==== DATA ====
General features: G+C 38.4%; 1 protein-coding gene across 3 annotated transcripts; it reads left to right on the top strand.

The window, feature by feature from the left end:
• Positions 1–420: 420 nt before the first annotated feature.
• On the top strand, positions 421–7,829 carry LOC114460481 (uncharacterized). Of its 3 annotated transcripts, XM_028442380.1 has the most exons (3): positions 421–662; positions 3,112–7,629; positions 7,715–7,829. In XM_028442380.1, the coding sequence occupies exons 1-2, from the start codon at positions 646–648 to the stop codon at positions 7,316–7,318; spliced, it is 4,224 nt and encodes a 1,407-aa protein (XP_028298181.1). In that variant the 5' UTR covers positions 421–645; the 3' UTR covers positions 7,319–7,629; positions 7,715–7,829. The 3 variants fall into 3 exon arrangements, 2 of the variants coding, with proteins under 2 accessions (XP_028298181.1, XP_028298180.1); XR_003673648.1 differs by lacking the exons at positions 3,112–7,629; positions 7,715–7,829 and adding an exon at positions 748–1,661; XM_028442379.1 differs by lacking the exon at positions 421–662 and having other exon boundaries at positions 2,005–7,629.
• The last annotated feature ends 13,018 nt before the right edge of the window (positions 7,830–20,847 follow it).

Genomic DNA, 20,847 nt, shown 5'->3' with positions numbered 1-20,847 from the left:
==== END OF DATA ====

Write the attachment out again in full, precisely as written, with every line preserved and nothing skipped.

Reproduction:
General features: G+C 38.4%; 1 protein-coding gene across 3 annotated transcripts; it reads left to right on the top strand.

The window, feature by feature from the left end:
• Positions 1–420: 420 nt before the first annotated feature.
• On the top strand, positions 421–7,829 carry LOC114460481 (uncharacterized). Of its 3 annotated transcripts, XM_028442380.1 has the most exons (3): positions 421–662; positions 3,112–7,629; positions 7,715–7,829. In XM_028442380.1, the coding sequence occupies exons 1-2, from the start codon at positions 646–648 to the stop codon at positions 7,316–7,318; spliced, it is 4,224 nt and encodes a 1,407-aa protein (XP_028298181.1). In that variant the 5' UTR covers positions 421–645; the 3' UTR covers positions 7,319–7,629; positions 7,715–7,829. The 3 variants fall into 3 exon arrangements, 2 of the variants coding, with proteins under 2 accessions (XP_028298181.1, XP_028298180.1); XR_003673648.1 differs by lacking the exons at positions 3,112–7,629; positions 7,715–7,829 and adding an exon at positions 748–1,661; XM_028442379.1 differs by lacking the exon at positions 421–662 and having other exon boundaries at positions 2,005–7,629.
• The last annotated feature ends 13,018 nt before the right edge of the window (positions 7,830–20,847 follow it).

Genomic DNA, 20,847 nt, shown 5'->3' with positions numbered 1-20,847 from the left: